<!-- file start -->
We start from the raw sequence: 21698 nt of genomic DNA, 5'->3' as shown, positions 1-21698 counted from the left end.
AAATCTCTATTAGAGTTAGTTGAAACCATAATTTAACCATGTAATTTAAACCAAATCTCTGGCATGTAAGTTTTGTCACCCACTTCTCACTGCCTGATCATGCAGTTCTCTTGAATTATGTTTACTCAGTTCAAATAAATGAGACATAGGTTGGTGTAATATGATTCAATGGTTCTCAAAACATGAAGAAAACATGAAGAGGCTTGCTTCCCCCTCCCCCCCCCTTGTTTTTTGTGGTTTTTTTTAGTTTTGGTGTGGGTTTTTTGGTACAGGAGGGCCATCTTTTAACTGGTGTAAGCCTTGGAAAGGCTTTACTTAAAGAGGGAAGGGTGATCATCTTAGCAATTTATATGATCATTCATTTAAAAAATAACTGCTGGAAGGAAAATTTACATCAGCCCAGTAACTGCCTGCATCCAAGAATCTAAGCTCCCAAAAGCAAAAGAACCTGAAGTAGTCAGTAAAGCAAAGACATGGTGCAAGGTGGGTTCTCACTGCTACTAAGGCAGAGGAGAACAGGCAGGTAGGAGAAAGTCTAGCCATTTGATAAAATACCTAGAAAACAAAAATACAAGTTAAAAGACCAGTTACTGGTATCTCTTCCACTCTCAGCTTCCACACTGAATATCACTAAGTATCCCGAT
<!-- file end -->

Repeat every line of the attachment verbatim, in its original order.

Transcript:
We start from the raw sequence: 21698 nt of genomic DNA, 5'->3' as shown, positions 1-21698 counted from the left end.
AAATCTCTATTAGAGTTAGTTGAAACCATAATTTAACCATGTAATTTAAACCAAATCTCTGGCATGTAAGTTTTGTCACCCACTTCTCACTGCCTGATCATGCAGTTCTCTTGAATTATGTTTACTCAGTTCAAATAAATGAGACATAGGTTGGTGTAATATGATTCAATGGTTCTCAAAACATGAAGAAAACATGAAGAGGCTTGCTTCCCCCTCCCCCCCCCTTGTTTTTTGTGGTTTTTTTTAGTTTTGGTGTGGGTTTTTTGGTACAGGAGGGCCATCTTTTAACTGGTGTAAGCCTTGGAAAGGCTTTACTTAAAGAGGGAAGGGTGATCATCTTAGCAATTTATATGATCATTCATTTAAAAAATAACTGCTGGAAGGAAAATTTACATCAGCCCAGTAACTGCCTGCATCCAAGAATCTAAGCTCCCAAAAGCAAAAGAACCTGAAGTAGTCAGTAAAGCAAAGACATGGTGCAAGGTGGGTTCTCACTGCTACTAAGGCAGAGGAGAACAGGCAGGTAGGAGAAAGTCTAGCCATTTGATAAAATACCTAGAAAACAAAAATACAAGTTAAAAGACCAGTTACTGGTATCTCTTCCACTCTCAGCTTCCACACTGAATATCACTAAGTATCCCGAT